EDITORIALS>>Courts must preserve FOI
You will remember the astonishing decision of the Arkansas Supreme Court this summer that said a public official’s misuse of his public time and equipment to conduct his private affairs could be kept secret. Ron Quillen — a former Pulaski County comptroller who last week received a 12-year prison sentence and agreed to repay thousands of dollars he stole from taxpayers — had been sending hundreds of emails from his county computer to a businesswoman with whom his office was doing county business. They were lovers, and the county insisted that those emails thus were embarrassing private matters having nothing to do with the public’s business.
The state Supreme Court, in a 4 to 3 decision, said that correspondence indeed might not be any of the public’s business and directed Circuit Judge Mary Ann McGowan to review every one of the mammoth stack of notes back and forth between the former county official and the Missouri businesswoman and determine which were private and which had some public import. She did that and ruled that all of them had public consequence — they were written on government computers on government property and presumably on taxpayer-paid employee time — except for a few graphic pictures the couple sent each other. Now the case is back before the Supreme Court again.
Immediately, as we predicted, government officials would drag their feet releasing public documents by claiming that they were private and had no public value. Last week, a Pulaski County circuit judge — not the unimpeachable Judge McGowan — slapped a seal on records relating to the firing of the Argenta Community Development Corp. executive director because the agency says making them public would violate his privacy. Ultimately, the courts will surely declare the records public, but that is the problem with the Supreme Court decision.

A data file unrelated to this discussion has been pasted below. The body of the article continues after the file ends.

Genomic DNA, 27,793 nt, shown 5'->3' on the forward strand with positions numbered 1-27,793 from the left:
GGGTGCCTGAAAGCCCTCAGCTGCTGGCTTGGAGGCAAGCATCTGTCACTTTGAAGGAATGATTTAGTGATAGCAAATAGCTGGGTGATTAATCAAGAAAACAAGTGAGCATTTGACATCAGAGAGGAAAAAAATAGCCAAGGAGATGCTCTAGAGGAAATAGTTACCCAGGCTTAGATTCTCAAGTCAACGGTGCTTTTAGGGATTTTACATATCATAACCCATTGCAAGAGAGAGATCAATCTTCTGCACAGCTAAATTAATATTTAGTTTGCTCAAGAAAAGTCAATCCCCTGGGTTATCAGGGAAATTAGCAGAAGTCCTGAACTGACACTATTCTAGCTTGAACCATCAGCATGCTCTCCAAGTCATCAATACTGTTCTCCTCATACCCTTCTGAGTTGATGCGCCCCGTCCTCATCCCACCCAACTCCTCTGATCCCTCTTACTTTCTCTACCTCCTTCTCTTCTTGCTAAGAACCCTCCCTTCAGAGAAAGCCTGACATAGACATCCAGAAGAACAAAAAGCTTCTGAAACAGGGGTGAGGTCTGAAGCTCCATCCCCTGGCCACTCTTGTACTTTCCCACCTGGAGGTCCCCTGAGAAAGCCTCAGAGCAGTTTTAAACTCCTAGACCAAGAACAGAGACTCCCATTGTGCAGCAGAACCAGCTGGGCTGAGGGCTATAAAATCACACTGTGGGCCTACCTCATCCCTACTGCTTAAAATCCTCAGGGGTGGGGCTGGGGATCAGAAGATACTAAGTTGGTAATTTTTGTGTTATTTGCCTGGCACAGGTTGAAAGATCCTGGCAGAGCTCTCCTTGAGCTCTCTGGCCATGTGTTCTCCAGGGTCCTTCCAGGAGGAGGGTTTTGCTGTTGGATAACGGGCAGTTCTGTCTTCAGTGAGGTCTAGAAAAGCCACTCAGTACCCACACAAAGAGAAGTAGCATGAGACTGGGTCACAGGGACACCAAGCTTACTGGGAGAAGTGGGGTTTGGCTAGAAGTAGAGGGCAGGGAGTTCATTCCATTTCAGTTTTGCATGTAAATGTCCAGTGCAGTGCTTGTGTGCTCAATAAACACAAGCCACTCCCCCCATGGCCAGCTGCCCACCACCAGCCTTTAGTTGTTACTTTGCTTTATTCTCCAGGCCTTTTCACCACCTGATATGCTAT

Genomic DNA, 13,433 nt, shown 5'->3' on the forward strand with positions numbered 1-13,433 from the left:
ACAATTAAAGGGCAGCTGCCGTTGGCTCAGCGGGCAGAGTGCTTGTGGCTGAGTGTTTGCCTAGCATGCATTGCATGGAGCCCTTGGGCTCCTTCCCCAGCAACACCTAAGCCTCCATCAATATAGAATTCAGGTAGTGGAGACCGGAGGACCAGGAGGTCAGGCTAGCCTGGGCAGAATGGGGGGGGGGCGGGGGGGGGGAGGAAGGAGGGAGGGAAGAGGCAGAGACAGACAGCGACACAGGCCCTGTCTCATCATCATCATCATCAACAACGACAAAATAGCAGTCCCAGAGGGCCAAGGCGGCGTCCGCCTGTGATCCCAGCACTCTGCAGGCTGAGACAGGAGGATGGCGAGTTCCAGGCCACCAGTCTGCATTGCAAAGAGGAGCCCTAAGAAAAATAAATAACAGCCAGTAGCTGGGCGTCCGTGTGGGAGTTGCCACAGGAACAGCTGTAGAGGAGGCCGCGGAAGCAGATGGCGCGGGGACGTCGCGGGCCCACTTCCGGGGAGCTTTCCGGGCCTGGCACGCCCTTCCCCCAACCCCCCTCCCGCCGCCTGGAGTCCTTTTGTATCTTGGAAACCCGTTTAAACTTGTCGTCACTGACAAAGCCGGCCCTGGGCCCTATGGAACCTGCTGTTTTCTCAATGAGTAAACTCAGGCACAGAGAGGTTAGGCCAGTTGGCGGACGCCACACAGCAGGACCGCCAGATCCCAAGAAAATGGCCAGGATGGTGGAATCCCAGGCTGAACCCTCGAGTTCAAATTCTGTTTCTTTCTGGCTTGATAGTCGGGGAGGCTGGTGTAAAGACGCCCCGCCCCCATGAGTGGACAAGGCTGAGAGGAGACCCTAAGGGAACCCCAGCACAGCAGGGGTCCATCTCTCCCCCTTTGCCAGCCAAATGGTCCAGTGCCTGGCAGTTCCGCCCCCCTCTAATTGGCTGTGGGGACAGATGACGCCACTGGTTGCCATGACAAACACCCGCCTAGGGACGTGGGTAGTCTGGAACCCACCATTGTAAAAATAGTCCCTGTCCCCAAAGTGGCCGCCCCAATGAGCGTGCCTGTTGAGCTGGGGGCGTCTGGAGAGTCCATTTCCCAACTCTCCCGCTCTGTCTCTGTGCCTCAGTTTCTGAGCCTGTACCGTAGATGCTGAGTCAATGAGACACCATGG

By requiring a close judicial review of every such instance, the court encourages officials everywhere to stonewall on public records. They can delay the release of records for months or years while the case winds its way through the courts. And, of course, most people will not want to bear the high cost of suing so the records more often than not will never be opened.
When the Supreme Court reviews the hundreds of emails in the Pulaski County fraud-and-sex case, maybe one of the justices — it will take only one to switch the majority — will see the error of the majority’s way and reverse that terrible precedent.